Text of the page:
10. An electric insect trap according to claim 9 in which the recited means for supporting the electrodes includes pairs of lower front and rear insulating blocks, and also pairs of upper front and rearinsulating blocks arranged tolengage longer wires of the front and rear sections, respectively, of the two grids adjacent the angles between the top section and said front and rear sections, respectively, of the grids.

11. An electric insect trap according to claim 9 in whichthe recited means for supporting the electrodes includes. pairs of lower front and rear insulating blocks, and also pairs of upper front and rear insulating blocks arranged to engage longer wires of the front and rear sections respectively, of the two grids, and also pairs of insulating blocks arranged to engage longer wires of the top sections of thetwo grids.

12. An electric insect trap according to claim 9 which the recited pair of U-shaped cross-bars of each electrode consists of connected strips of sheet metal disposed inside. the wires of the electrode and having offset finger portions folded to engage said wires.

13. An electric insect trap comprising a frame having end plates and front and rear panels connectlng the lower portions of said end plates, said panels having upwardly and outwardly inclined flanges at their top edgesanda pair of grid electrodes having each connected front and rear sections above the plane of said panels and a top section, each grid consisting, of a set of parallel wires nomconductively supported insaid frame and the wires of the two grids being arranged in alternate order, and collecting mcans'arranged between said panels including a pair of inclined deflecting plates spaced apart at the bottom, and a receptacle between the lower edges of said plates.

14. In an electric insect destroyer, the combination of a frame having side members each formed with an inwardly opening recess, a pair of electrodes having each a set of parallel wires and a pair of crossbars arranged oppositely near the ends of said wires and secured thereto, at least .Mt-ma mm a ham one of the wires near the top and one of the wires near the bottom and one of the wires near an in-' termediate point of each electrode being longer than some of the others, and a pair of upper insulating blocks and a pair of lower insulating blocks and a pair of intermediate insulating blocks orificed to engage said longer wires and loosely seated in said recesses in the side frame members.

15. In an electric insect destroyer, the combination of a frame having top and bottom members and side members, a pair of grid electrodes each consisting of a set of parallel stiff wires and a pair of cross-bars arranged oppositely near the ends of said Wires and secured thereto, and means for insulating and supporting said grids in said frame comprising a pair of upper insulating blocks formed with sockets and a pair of lower insulating blocks supported by said side members adja cent the corners of the electrodes and the ends of at least one wire of each electrode being arranged to engage the sockets in said insulating blocks.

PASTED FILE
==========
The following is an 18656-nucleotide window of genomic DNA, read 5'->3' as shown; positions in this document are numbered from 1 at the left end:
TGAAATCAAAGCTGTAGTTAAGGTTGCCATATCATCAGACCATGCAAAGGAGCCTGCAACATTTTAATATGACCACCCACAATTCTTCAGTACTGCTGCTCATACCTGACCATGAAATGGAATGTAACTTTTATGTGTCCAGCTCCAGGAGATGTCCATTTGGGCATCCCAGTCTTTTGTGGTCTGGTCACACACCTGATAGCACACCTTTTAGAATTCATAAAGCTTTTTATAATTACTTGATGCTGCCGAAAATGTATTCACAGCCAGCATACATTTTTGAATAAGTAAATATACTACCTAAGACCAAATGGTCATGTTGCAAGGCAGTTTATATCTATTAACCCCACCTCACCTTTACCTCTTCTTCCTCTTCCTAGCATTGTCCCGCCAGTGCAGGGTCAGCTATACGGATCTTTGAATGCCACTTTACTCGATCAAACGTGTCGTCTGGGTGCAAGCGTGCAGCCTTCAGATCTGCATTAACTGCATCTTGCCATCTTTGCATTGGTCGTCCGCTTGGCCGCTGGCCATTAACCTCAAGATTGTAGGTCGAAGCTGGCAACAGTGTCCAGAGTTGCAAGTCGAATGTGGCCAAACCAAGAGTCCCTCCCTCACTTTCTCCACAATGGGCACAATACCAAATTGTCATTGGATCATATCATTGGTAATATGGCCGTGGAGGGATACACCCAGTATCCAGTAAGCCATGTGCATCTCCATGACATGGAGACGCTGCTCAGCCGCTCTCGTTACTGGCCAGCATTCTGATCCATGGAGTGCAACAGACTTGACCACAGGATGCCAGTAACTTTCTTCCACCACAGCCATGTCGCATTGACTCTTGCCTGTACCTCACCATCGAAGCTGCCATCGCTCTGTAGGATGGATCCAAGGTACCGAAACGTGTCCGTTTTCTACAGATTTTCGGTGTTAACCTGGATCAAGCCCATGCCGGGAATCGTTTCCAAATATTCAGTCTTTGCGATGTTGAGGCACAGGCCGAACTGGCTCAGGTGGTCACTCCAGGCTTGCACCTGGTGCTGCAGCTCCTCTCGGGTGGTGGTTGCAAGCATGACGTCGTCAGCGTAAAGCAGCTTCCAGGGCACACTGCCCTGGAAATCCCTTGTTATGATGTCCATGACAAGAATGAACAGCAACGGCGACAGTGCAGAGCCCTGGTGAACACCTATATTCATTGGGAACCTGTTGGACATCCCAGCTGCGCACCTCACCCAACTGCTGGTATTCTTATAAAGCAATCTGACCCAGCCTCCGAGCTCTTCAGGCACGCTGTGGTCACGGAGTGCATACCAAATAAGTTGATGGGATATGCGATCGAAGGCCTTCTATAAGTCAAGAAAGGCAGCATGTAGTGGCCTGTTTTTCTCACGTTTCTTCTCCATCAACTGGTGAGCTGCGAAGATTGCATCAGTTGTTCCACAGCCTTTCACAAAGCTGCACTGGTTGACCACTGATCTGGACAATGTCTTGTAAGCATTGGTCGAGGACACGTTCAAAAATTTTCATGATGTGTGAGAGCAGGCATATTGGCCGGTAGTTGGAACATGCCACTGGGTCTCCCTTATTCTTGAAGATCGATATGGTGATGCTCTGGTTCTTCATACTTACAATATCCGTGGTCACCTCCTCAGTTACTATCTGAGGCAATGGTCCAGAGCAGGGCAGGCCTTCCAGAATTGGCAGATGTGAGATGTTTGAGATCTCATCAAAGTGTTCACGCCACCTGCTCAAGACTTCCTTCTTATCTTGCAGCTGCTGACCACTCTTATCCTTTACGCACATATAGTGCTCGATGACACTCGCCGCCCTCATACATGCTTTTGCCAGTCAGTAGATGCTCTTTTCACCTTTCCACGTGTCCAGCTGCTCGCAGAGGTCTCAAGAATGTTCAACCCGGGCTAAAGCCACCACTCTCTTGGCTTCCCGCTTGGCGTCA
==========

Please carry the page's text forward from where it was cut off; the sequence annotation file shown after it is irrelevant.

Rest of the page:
16. In an electric insect destroyer, the combination of a frame having top and bottom members and side members, a pair of grid electrodes each consisting of a set of parallel stiff wires and a pair of offset cross-bars arranged oppositely near the ends of said wires and secured thereto, and means for insulating and supporting said grids in said frame with their wires in a common plane comprising a pair of upper insulating blocks formed with sockets and a pair of lower insulating blocks supported by said side members adjacent the corners of the electrodes and the ends of at least one wire of each electrode being arranged to engage the sockets in said insulating blocks.

17. In an electric insect destroyer, the combination of a frame having top and bottom members and a pair of U-shaped side members arranged with their side flanges extending inwardly, a pair of grid electrodes each consisting of a set of parallel stiif wires and a pair of cross-bars arranged oppositely near the ends of the Wires and secured thereto, and means for insulating and supporting said grids in said frame comprising pairs of upper and lower insulating blocks formed with sockets and housed within the flanges of said side members adjacent the corners of said electrodes and the ends of at least one Wire of each electrode being arranged to engage the sockets in said insulating blocks.

18. An electric insect destroyer according Y to claim 17 in which the insulating blocks therein recited are loosely fitted between the flanges of the U-shaped side members.

EDWIN v.' SWANGREN.

Referenced by
Citing PatentFiling datePublication dateApplicantTitle
US2465574 *Feb 17, 1945Mar 29, 1949Brown Herschel SInsect electrocutor
US2835071 *Jun 18, 1954May 20, 1958United Exp Packers IncInsect electrocutor
US3491478 *Apr 1, 1968Jan 27, 1970Gilbert Electronics IncTraps for flying insects
US4709502 *Sep 13, 1985Dec 1, 1987Albert BiermanElectric roach trap
US6105306 *Oct 26, 1998Aug 22, 2000Teng; Hsi-HsiungPortable electronic insect-killing device
US6718690May 22, 2002Apr 13, 2004Kenneth PodgurneyInsect exterminator
US6874273 *May 6, 2004Apr 5, 2005Weisenburg, Iii Edward F.Portable window unit for killing insects
US6959510Apr 8, 1996Nov 1, 2005Ecolab, Inc.Insect trap with continuous light pattern
US7096621Oct 11, 2002Aug 29, 2006Ecolab Inc.Light trap for insects
US7284350Aug 25, 2006Oct 23, 2007Ecolab Inc.Light trap for insects
US7380369 *Feb 8, 2006Jun 3, 2008Uril G GreeneInsect trap and method of use
US7469499May 31, 2002Dec 30, 2008Ecolab Inc.Light trap for insects
US7788845Oct 15, 2007Sep 7, 2010Ecolab Inc.Fly trap with multiple light patterns
US7841131Oct 5, 2001Nov 30, 2010Ecolab Inc.Light trap for insects
US8371063Nov 17, 2010Feb 12, 2013Jason KingSuction mounted insect eradicator
Classifications
U.S. Classification43/112
International ClassificationA01M1/22, A01M1/00, A01M1/02, A01M1/04
Cooperative ClassificationA01M1/223, A01M2200/012, A01M1/04
European ClassificationA01M1/22B, A01M1/04